Use Windows? Microsoft Might Know a Ton About You.
Grow Your Business, Not Your Inbox
When the Windows 10 Creators Update arrives next week, its users will have several privacy options to comb through in order to customize how much of their personal data Microsoft can collect.
Undoubtedly cognizant of the recent uproar over access to consumers' computing data following President Trump's approval of a resolution that allows ISPs to collect and sell it, Microsoft on Wednesday announced that it will share all the data it can collect on Windows 10 users, as well as offer them several options to turn off that sharing.
Although most monitoring categories in Windows 10 can be turned off, the full list of diagnostic data is remarkable for the level of detail with which Windows monitors its users' computing habits. For example, the operating system can send Microsoft information on how many purchased tracks are in your music library, the resolution of your images and videos, the languages of the ebooks you're reading, the search queries you use while browsing the internet and much more.
If you set your diagnostic data-sharing permissions in the Windows 10 Creators Update to the most restrictive level, called "Basic," Microsoft promises that data sharing will be mostly limited to software crashes.
"We looked closely at how we use this diagnostic data and strengthened our commitment to minimize data collection at the Basic level," Windows and Devices Group Executive Vice President Terry Myerson wrote in a blog post. "As a result, we have reduced the number of events collected and reduced, by about half, the volume of data we collect at the Basic level."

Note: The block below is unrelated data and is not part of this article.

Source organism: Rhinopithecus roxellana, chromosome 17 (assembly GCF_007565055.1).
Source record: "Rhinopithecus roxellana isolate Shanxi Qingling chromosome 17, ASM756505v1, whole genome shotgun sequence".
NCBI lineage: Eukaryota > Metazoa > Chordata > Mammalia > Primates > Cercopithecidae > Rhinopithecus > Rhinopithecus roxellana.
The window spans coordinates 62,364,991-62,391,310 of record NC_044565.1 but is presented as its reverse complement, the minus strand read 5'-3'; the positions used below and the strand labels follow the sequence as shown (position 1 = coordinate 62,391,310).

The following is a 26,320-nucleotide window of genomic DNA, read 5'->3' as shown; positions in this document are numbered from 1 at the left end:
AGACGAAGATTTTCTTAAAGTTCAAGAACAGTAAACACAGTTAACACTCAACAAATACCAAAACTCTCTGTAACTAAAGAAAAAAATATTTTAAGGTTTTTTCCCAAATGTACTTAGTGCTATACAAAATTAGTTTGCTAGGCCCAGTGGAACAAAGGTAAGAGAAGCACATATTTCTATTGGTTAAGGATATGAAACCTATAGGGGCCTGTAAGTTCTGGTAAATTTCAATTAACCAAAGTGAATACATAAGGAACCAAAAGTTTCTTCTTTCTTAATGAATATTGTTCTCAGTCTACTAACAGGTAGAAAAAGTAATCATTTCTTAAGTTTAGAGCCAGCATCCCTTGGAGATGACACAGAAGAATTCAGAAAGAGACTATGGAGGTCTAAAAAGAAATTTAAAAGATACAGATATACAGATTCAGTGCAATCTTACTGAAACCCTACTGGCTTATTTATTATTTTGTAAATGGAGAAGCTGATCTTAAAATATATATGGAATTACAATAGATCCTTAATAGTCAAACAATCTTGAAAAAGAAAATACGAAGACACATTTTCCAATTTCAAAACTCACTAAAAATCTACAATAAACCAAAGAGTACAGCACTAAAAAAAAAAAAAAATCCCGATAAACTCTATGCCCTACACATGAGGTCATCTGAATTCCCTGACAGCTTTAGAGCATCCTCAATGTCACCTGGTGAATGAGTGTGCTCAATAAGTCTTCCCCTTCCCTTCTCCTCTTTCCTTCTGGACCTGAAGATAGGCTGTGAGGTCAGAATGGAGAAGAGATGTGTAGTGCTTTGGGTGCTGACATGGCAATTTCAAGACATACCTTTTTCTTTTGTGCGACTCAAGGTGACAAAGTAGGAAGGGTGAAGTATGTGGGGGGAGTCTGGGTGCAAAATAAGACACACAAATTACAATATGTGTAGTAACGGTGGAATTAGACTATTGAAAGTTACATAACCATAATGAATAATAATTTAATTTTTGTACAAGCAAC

When you're setting up Windows for the first time or running a clean install of Windows 10, you'll see toggles for several familiar privacy settings: location, speech recognition and ads. If you turn these off, Microsoft won't track your location, you won't be able to use the Cortana digital assistant and you won't see targeted ads.
There are two more toggles for privacy settings that are a bit more cryptic: diagnostics and "tailored experiences with diagnostic data." If you turn both of these on, that's when you'll be sending detailed information like ebook languages and search queries to Microsoft. It's worth noting that the diagnostics toggle has only two settings: "Full" and "Basic," which means you'll always be sending at least some data to Microsoft. The company also provides a comprehensive list of what's collected under the "Full" setting.